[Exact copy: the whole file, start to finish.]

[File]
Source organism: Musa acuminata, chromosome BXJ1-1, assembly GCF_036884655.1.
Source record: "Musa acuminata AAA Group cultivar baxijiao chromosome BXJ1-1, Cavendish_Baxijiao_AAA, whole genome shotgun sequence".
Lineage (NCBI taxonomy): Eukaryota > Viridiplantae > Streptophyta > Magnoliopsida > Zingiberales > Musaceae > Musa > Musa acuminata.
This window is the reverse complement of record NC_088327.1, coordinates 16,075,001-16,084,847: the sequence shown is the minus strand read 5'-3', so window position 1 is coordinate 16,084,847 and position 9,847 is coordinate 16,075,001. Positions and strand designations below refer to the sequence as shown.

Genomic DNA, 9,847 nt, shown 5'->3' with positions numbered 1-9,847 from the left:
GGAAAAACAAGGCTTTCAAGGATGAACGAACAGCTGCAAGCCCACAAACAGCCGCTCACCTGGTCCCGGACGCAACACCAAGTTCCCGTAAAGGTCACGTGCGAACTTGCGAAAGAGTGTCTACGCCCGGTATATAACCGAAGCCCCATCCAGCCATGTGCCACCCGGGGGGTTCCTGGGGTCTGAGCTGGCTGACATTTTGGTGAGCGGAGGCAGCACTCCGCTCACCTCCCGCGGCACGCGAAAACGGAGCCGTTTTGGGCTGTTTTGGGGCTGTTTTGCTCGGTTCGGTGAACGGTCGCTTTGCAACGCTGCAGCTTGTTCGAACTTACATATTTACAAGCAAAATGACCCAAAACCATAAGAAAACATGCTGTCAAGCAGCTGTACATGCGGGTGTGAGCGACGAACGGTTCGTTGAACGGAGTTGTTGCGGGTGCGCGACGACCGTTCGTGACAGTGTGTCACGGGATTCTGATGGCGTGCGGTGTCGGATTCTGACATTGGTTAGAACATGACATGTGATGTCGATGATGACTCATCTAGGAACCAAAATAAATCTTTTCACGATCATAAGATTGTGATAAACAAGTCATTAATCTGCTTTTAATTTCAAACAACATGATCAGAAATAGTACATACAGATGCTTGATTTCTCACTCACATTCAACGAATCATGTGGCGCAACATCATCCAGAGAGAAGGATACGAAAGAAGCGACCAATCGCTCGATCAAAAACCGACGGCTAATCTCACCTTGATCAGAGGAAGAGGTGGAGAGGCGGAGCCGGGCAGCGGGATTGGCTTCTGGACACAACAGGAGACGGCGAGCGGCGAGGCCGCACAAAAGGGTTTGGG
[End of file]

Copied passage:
Source organism: Musa acuminata, chromosome BXJ1-1, assembly GCF_036884655.1.
Source record: "Musa acuminata AAA Group cultivar baxijiao chromosome BXJ1-1, Cavendish_Baxijiao_AAA, whole genome shotgun sequence".
Lineage (NCBI taxonomy): Eukaryota > Viridiplantae > Streptophyta > Magnoliopsida > Zingiberales > Musaceae > Musa > Musa acuminata.
This window is the reverse complement of record NC_088327.1, coordinates 16,075,001-16,084,847: the sequence shown is the minus strand read 5'-3', so window position 1 is coordinate 16,084,847 and position 9,847 is coordinate 16,075,001. Positions and strand designations below refer to the sequence as shown.

Genomic DNA, 9,847 nt, shown 5'->3' with positions numbered 1-9,847 from the left:
GGAAAAACAAGGCTTTCAAGGATGAACGAACAGCTGCAAGCCCACAAACAGCCGCTCACCTGGTCCCGGACGCAACACCAAGTTCCCGTAAAGGTCACGTGCGAACTTGCGAAAGAGTGTCTACGCCCGGTATATAACCGAAGCCCCATCCAGCCATGTGCCACCCGGGGGGTTCCTGGGGTCTGAGCTGGCTGACATTTTGGTGAGCGGAGGCAGCACTCCGCTCACCTCCCGCGGCACGCGAAAACGGAGCCGTTTTGGGCTGTTTTGGGGCTGTTTTGCTCGGTTCGGTGAACGGTCGCTTTGCAACGCTGCAGCTTGTTCGAACTTACATATTTACAAGCAAAATGACCCAAAACCATAAGAAAACATGCTGTCAAGCAGCTGTACATGCGGGTGTGAGCGACGAACGGTTCGTTGAACGGAGTTGTTGCGGGTGCGCGACGACCGTTCGTGACAGTGTGTCACGGGATTCTGATGGCGTGCGGTGTCGGATTCTGACATTGGTTAGAACATGACATGTGATGTCGATGATGACTCATCTAGGAACCAAAATAAATCTTTTCACGATCATAAGATTGTGATAAACAAGTCATTAATCTGCTTTTAATTTCAAACAACATGATCAGAAATAGTACATACAGATGCTTGATTTCTCACTCACATTCAACGAATCATGTGGCGCAACATCATCCAGAGAGAAGGATACGAAAGAAGCGACCAATCGCTCGATCAAAAACCGACGGCTAATCTCACCTTGATCAGAGGAAGAGGTGGAGAGGCGGAGCCGGGCAGCGGGATTGGCTTCTGGACACAACAGGAGACGGCGAGCGGCGAGGCCGCACAAAAGGGTTTGGG